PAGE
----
Time to tear down the walls to healthcare

Politicians looking for a way to break through the stale healthcare debate in Washington are missing something obvious: Republicans — many of whom still pine for the Reagan Revolution — need only to finish what their former standard-bearer started. Democrats need only to follow through on a current Obama administration policy. And these two policies are one and the same.

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As Salim Furth and Reece Brown have recently explained, nearly 30 years ago President Ronald Reagan convinced Congress to repeal its mandate that states in our union restrict the provisions of healthcare services through certificate-of-need (CON) programs. For the preceding decade, these little-known, yet hugely significant programs required providers to demonstrate that a community "needed" their services before they could open a practice, offer a new line of services, or invest in certain devices or technology.

Repealing the mandate made sense. As I've previously described, the process for granting permission is based on complex formulas, administrative hearings and a bureaucratic process that tends to look like high-stakes litigation. In most instances, current providers are notified of an application and invited to challenge would-be competitors' applications. This can end up taking years and costing hundreds of thousands of dollars before a provider is granted permission to make such straightforward purchases as an MRI machine.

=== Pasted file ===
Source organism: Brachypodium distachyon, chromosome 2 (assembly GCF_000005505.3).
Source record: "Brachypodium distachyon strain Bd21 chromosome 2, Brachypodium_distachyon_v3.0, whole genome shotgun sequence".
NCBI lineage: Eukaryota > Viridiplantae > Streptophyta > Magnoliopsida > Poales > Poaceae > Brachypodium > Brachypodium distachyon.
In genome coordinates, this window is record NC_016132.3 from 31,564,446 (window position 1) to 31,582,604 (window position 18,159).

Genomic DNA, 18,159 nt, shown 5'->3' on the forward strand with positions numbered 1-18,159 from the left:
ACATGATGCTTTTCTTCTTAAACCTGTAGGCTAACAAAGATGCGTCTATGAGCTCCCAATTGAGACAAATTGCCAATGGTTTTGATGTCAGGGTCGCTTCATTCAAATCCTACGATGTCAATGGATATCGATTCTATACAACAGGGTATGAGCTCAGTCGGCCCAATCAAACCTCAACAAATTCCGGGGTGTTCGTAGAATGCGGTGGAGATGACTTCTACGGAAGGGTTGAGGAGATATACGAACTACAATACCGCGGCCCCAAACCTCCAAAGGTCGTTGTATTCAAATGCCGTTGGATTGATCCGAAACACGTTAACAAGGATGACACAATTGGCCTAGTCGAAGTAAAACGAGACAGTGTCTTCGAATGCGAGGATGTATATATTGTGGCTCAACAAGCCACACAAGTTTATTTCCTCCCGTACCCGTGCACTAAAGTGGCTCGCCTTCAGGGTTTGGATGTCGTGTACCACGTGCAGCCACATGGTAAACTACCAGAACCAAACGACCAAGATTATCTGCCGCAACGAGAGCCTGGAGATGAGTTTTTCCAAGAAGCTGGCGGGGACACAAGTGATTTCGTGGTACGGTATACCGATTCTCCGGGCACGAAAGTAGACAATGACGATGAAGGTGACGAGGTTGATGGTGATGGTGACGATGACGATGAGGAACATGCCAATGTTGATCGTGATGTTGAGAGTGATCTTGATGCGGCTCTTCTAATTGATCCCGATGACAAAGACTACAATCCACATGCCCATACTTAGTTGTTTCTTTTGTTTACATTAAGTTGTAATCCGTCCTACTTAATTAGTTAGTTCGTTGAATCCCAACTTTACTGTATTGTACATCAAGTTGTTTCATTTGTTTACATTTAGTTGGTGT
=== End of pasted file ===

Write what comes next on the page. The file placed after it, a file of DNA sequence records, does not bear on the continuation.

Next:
While the programs were a burden on expanding the provision of healthcare in America, and present formidable barriers for new entrants to the provider market and those seeking care, the programs were justified as a way to control costs, increase charity care, protect rural hospitals and guarantee quality.

And, however well-intentioned the idea of CON laws were, they seem to prove one Reaganism to be true: "Government is not the solution to our problem; government is the problem." As my Mercatus Center colleagues and I have been detailing for several years, these programs have failed on all accounts.

Our most recent paper on this topic, by economist James Bailey, suggests that these laws have not only failed to control costs, but are actually increasing them. He finds that, contrary to their intended purpose, CON laws raise overall healthcare spending by as much as 5 percent for physician care. In addition, he finds that CON laws increase overall Medicare spending by 6.9 percent.

And what happens when states repeal these laws? They experience overall reductions in healthcare spending by 0.8 percent per year, leveling out to a 4 percent drop after year five.

This is what Reagan saw nearly three decades ago: Rigging the market does not lead to consumer benefits. The Obama administration agrees and has raised a number of concerns about CON laws across America.

There is only one problem: While the federal mandate was repealed, the laws had already been passed in nearly every state. And bad policy, especially one that creates the types of winners and losers that CON programs do, can be difficult to undo.

As of today, these barriers remain. Thirty-five states continue to implement these programs to the detriment of both new entrants as well as those seeking care. But what President Reagan started 30 years ago can be easily carried out by policymakers across the country today. If only they'd be willing to tear down these walls.

Koopman is a research fellow on the Project for the Study of American Capitalism with the Mercatus Center at George Mason University.


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